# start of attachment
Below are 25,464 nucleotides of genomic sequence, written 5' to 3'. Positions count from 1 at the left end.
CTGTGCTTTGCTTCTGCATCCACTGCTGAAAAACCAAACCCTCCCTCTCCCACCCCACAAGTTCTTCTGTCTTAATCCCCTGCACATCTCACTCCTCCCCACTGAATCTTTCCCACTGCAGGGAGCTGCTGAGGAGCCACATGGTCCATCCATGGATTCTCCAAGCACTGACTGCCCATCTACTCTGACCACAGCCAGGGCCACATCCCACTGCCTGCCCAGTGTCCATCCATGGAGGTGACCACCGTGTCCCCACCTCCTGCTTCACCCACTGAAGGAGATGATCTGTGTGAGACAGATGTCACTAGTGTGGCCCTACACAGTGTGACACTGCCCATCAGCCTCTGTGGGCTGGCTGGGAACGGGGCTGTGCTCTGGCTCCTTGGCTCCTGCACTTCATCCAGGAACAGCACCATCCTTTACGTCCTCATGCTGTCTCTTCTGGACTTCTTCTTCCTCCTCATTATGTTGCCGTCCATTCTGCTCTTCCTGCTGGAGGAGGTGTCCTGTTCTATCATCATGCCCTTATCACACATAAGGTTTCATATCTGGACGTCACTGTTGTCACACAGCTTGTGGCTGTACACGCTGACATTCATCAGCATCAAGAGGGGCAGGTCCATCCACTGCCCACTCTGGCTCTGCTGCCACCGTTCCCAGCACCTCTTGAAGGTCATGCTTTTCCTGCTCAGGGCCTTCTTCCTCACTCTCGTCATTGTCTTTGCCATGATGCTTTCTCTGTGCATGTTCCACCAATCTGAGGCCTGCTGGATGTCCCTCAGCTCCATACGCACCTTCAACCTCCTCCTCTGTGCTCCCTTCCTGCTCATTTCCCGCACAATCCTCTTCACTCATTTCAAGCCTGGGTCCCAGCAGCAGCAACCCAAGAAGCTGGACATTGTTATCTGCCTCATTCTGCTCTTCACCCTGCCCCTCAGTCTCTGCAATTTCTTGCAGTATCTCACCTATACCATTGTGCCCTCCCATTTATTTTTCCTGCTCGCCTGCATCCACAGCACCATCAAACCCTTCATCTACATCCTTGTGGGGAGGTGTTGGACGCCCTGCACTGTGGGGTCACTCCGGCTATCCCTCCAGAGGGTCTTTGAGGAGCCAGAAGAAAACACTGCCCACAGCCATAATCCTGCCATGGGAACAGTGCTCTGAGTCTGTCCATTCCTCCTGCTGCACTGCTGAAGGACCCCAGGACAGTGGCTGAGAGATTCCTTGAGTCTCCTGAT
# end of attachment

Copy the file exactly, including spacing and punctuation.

Below are 25,464 nucleotides of genomic sequence, written 5' to 3'. Positions count from 1 at the left end.
CTGTGCTTTGCTTCTGCATCCACTGCTGAAAAACCAAACCCTCCCTCTCCCACCCCACAAGTTCTTCTGTCTTAATCCCCTGCACATCTCACTCCTCCCCACTGAATCTTTCCCACTGCAGGGAGCTGCTGAGGAGCCACATGGTCCATCCATGGATTCTCCAAGCACTGACTGCCCATCTACTCTGACCACAGCCAGGGCCACATCCCACTGCCTGCCCAGTGTCCATCCATGGAGGTGACCACCGTGTCCCCACCTCCTGCTTCACCCACTGAAGGAGATGATCTGTGTGAGACAGATGTCACTAGTGTGGCCCTACACAGTGTGACACTGCCCATCAGCCTCTGTGGGCTGGCTGGGAACGGGGCTGTGCTCTGGCTCCTTGGCTCCTGCACTTCATCCAGGAACAGCACCATCCTTTACGTCCTCATGCTGTCTCTTCTGGACTTCTTCTTCCTCCTCATTATGTTGCCGTCCATTCTGCTCTTCCTGCTGGAGGAGGTGTCCTGTTCTATCATCATGCCCTTATCACACATAAGGTTTCATATCTGGACGTCACTGTTGTCACACAGCTTGTGGCTGTACACGCTGACATTCATCAGCATCAAGAGGGGCAGGTCCATCCACTGCCCACTCTGGCTCTGCTGCCACCGTTCCCAGCACCTCTTGAAGGTCATGCTTTTCCTGCTCAGGGCCTTCTTCCTCACTCTCGTCATTGTCTTTGCCATGATGCTTTCTCTGTGCATGTTCCACCAATCTGAGGCCTGCTGGATGTCCCTCAGCTCCATACGCACCTTCAACCTCCTCCTCTGTGCTCCCTTCCTGCTCATTTCCCGCACAATCCTCTTCACTCATTTCAAGCCTGGGTCCCAGCAGCAGCAACCCAAGAAGCTGGACATTGTTATCTGCCTCATTCTGCTCTTCACCCTGCCCCTCAGTCTCTGCAATTTCTTGCAGTATCTCACCTATACCATTGTGCCCTCCCATTTATTTTTCCTGCTCGCCTGCATCCACAGCACCATCAAACCCTTCATCTACATCCTTGTGGGGAGGTGTTGGACGCCCTGCACTGTGGGGTCACTCCGGCTATCCCTCCAGAGGGTCTTTGAGGAGCCAGAAGAAAACACTGCCCACAGCCATAATCCTGCCATGGGAACAGTGCTCTGAGTCTGTCCATTCCTCCTGCTGCACTGCTGAAGGACCCCAGGACAGTGGCTGAGAGATTCCTTGAGTCTCCTGAT